A straightforward transition plan (was: Re: V6 still not supported)

Philip Homburg pch-nanog-2 at u-1.phicoh.com
Sat Mar 26 10:51:54 UTC 2022

> > If there is a magical transition technology that allows an IPv6-only host t
> o
> > talk to an IPv4-only host, then let's deploy it.
> DNS64/NAT64, DS-Lite, 6rd, 464XLAT, MAP-T, MAP-E, ? pick a transition
> protocol and see what happens!  (with more coming every year...)

The problem with these is that they are not full solutions. That's why we
get new ones every year: everybody picks the subset of the problem they
want solve.

To go over the ones you listed:
- 6rd. That's the odd one out here. 6rd privdes IPv6 over an IPv4
  infrastructure. Very useful when there was not a lot of IPv6 native. Not a
  good approach for organisations that lack IPv4 addresses. Also not a good
  approach if you want to switch off IPv4 at some point.
- DS-Lite, MAP-T, MAP-E. Good for connecting CPEs to IPv4aaS over an IPv6-only
  backbone. Downstream from the CPE is dual stack. For this reason those
  protocols do not see much use outside ISP networks. Got a great transition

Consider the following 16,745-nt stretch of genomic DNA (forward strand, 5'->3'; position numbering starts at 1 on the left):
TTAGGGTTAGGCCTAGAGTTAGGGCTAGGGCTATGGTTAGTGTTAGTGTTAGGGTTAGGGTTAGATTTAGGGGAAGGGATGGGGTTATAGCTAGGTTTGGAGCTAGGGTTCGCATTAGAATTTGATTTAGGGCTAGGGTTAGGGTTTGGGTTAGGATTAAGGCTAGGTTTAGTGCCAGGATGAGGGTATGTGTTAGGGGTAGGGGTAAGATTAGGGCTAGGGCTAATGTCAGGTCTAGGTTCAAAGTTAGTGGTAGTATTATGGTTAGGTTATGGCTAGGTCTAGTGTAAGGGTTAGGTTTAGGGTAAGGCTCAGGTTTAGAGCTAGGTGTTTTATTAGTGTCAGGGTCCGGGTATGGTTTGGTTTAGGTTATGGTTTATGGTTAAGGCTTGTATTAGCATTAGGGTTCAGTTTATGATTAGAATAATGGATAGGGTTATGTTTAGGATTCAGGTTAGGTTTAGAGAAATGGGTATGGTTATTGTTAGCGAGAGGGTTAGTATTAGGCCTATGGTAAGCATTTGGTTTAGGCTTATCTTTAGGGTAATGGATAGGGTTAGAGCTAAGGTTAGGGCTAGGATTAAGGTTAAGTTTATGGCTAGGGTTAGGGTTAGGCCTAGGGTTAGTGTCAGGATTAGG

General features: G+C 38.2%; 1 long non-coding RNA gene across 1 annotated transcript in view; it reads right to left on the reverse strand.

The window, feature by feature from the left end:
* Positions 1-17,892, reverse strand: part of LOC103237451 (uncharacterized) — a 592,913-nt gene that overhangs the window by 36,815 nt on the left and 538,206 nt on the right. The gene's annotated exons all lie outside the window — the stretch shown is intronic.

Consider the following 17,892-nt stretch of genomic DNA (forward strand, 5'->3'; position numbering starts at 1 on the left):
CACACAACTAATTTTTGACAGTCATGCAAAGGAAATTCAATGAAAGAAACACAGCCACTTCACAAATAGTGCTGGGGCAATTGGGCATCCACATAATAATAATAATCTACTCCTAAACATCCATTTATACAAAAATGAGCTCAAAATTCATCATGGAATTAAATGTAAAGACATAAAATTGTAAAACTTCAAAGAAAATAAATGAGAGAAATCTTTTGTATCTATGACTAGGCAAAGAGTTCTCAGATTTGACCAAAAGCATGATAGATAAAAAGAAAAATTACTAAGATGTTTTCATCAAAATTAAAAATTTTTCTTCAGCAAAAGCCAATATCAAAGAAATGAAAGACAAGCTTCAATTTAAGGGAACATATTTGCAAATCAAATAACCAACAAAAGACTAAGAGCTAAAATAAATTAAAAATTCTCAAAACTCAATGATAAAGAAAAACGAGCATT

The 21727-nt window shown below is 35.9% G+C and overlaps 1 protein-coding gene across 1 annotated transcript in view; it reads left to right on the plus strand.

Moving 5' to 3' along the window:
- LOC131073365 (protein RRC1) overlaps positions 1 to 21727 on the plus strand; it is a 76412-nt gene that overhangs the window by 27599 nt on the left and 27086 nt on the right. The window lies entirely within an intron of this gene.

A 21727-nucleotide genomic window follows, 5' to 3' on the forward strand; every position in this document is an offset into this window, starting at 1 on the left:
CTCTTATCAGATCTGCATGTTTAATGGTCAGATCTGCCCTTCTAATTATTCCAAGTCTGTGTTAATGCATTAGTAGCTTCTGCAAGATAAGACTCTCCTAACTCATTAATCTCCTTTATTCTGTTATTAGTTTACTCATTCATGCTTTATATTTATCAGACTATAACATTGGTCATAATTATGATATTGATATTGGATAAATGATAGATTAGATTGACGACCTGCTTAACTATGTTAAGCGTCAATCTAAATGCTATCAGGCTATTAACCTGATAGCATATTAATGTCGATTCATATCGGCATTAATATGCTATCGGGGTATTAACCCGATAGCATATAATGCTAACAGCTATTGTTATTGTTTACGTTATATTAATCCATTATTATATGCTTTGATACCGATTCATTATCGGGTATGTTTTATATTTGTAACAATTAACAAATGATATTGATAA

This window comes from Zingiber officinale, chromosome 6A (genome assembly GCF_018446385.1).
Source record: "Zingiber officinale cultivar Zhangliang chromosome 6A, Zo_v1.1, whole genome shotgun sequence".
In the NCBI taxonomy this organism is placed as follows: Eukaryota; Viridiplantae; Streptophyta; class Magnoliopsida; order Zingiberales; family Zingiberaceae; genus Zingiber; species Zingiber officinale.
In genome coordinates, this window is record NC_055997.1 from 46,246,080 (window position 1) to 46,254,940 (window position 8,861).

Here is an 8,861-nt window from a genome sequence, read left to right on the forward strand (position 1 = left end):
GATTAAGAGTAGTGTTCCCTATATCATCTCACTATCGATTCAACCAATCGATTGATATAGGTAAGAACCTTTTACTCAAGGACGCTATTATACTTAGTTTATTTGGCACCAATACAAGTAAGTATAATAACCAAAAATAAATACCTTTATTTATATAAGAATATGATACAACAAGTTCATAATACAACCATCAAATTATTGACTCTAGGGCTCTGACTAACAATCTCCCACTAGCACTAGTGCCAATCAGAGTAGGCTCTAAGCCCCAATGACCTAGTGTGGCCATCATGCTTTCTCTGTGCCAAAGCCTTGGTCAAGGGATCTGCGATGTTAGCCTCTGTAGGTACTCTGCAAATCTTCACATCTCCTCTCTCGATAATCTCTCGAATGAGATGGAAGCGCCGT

technology because hosts will keep IPv4 until the last IPv4 on
  the internet is gone. It is a bit of an IETF failure that we have so
  many ways to connect a CPE to IPv4aaS.
- NAT64/DNS64. This is the closest to an actual transition technology.
  Unfortunately it is completely flawed in too many ways. 
- 464XLAT fixes many issues with NAT64/DNS64. The downside is again that
  hosts have to have an IPv4 stack until forever and in addition to that
  a complex IPv4-to-IPv6 translation module. That fails the requirement
  that an IPv6 stack should have roughly the same complexity as IPv4 and
  talk to IPv4-only.

Basically, there is no solution to the transition problem. There are
lots of partial solutions, each with their own advantages and disadvantages.

If we could go back in time, then developing NAT64 along with IPv6 and
making sure the translation really works including edge cases like IPv4
literals, DNS A records, NAT traversal, etc. would have made a 

I don't know if such translation gateways were considered, I can't recall
much discussion about them. By the time the IPv6 socket API was created
it was already too late to get things like IPv4 literals right.

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